July 5, 2011
Global Warming Trends Paused As Asia Increases Emissions
Although greenhouse gas emissions have soared in the last decade, the rise in global warming trends has halted, at least temporarily, according to a new US-led study.
This may lead to a more rapid warming in average global temperatures once emissions are reduced with crackdowns on pollution in emerging Asian factories, Reuters is reporting.
Researchers from Boston and Harvard Universities and Finland's University of Turku said pollution, and specifically sulfur emissions from coal-fueled growth in Asia, were responsible for the cooling effect. Sulfur allows water drops or aerosols to form in the upper atmosphere, creating hazy clouds and reflecting sunlight back into space.
"People normally just focus on the warming effect of CO2 (carbon dioxide), but during the Chinese economic expansion there was a huge increase in sulfur emissions," which have a cooling effect, explained Robert K. Kaufmann of Boston University, lead author of the study published Monday in Proceedings of the National Academy of Science.
Chinese coal consumption doubled between 2003 and 2007, causing a 26 percent increase in global coal consumption, Kaufmann explained. Chinese leaders are acknowledging the effects of that pollution on their environment and their citizens' health and are installing equipment to scrub out the sulfur particles, Kaufmann explained to the Associated Press (AP).
Some researchers are suggesting the use of sulfur as a geoengineering tool to lower global temperatures on the planet by injecting sulfur compounds very high into the atmosphere. The idea is that this might help ease global warming by increasing clouds and haze by reflecting sunlight.
Other scientists have concluded that it is a bad idea. Using enough sulfur to reduce warming would wipe out the protective Arctic ozone layer, high above Earth, and would delay recovery of the Antarctic ozone hole by as much as 70 years, according to an analysis by Simone Tilmes of the National Center for Atmospheric Research in Boulder, Colorado.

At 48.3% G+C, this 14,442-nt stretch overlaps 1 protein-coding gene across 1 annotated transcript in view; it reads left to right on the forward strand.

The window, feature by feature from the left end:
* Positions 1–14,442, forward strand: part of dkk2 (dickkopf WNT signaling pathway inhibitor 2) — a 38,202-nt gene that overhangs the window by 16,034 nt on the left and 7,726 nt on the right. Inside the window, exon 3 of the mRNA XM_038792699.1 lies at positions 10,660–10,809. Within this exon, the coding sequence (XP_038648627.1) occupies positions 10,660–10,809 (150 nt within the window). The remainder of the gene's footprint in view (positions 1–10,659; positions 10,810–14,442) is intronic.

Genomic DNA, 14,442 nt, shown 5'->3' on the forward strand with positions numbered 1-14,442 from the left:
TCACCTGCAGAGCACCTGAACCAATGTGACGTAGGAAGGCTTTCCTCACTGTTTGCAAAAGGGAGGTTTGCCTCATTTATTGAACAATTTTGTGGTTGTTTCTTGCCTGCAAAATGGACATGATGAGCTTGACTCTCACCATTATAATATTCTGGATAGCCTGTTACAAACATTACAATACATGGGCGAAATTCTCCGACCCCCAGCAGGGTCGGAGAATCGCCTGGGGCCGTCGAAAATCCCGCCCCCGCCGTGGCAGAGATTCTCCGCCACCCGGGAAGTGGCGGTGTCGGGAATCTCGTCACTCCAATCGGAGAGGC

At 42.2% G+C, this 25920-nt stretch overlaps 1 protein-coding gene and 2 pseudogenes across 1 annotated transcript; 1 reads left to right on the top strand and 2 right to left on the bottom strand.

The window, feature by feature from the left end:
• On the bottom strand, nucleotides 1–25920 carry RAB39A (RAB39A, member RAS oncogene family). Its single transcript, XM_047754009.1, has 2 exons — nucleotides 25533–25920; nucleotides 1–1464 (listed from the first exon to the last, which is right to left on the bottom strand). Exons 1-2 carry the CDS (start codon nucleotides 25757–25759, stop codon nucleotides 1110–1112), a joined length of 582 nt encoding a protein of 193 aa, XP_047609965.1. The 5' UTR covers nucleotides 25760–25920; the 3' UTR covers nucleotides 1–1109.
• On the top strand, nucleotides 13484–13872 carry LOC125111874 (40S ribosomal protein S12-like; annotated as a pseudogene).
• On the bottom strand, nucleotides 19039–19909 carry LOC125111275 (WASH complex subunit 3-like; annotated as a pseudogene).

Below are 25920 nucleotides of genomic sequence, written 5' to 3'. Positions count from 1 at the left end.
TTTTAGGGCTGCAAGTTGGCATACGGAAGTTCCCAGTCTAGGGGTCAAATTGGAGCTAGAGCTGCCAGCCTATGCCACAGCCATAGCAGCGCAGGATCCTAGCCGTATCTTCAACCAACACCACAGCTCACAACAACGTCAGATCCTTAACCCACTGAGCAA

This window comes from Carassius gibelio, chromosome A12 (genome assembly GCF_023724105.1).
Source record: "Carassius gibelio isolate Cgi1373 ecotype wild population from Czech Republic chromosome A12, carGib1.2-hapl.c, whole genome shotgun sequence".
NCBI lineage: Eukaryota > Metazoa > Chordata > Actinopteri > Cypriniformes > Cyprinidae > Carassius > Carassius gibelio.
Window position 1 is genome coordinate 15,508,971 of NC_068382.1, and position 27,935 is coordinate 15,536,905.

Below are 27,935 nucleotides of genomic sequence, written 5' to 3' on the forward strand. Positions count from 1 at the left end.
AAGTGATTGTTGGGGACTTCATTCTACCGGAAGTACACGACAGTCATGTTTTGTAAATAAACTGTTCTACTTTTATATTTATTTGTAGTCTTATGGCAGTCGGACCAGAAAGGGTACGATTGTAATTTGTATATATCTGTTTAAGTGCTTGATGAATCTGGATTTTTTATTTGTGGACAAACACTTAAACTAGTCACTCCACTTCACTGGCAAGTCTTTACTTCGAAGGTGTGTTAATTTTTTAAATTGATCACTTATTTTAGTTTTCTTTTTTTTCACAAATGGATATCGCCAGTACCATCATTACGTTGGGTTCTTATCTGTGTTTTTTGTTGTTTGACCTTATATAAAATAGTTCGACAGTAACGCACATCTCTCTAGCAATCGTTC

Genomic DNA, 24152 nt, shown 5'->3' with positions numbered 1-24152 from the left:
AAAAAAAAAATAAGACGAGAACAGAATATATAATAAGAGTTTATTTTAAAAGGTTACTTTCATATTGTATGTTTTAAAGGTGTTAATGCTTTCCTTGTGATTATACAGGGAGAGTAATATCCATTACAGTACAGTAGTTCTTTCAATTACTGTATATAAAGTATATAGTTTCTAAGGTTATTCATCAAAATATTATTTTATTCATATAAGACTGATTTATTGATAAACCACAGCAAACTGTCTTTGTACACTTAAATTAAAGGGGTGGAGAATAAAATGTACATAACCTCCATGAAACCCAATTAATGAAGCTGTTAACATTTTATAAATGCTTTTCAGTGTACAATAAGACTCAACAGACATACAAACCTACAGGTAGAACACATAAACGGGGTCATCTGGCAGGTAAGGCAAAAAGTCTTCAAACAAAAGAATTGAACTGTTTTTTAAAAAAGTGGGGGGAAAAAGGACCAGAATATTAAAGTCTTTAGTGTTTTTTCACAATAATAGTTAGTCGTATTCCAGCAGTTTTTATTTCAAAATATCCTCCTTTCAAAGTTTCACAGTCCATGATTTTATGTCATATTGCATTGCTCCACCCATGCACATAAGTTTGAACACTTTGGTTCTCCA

Global temperatures overall have been increasing for more than a century since the industrial revolution began with more factories emitting carbon dioxide to the air. There have been similar plateaus, however, such as during the post-World War II era when industrial production boosted sulfur emissions in several parts of the world, Kaufmann explained.
Atmospheric scientists and environmentalists are concerned that continued rising temperatures could continue having serious impacts worldwide. Areas of drought in some areas, increasing floods, changes in storm patterns, spread of tropical diseases and rising sea levels are generally believed to be symptoms of manmade atmospheric tampering and they have strong research to bolster their claims despite skeptics' assertions otherwise.
Kaufmann is in no doubt that temperatures will pick up if greenhouse gas emissions continue to rise. "People can choose not to believe in [man-made] climate change - but the correct term here is "Ëbelief' - believing is an act of faith, whereas science is a testing of hypotheses and seeing whether they hold up against real world data," BBC News reports.
"Even before this paper there wasn't much scientific evidence for denying climate change, and now I don't see any credible scientific contradiction - if people don't believe it, it'll be because they choose not to believe it."
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- Boston University
- Harvard University
- University of Turku
- Proceedings of the National Academy of Science
- National Center for Atmospheric Research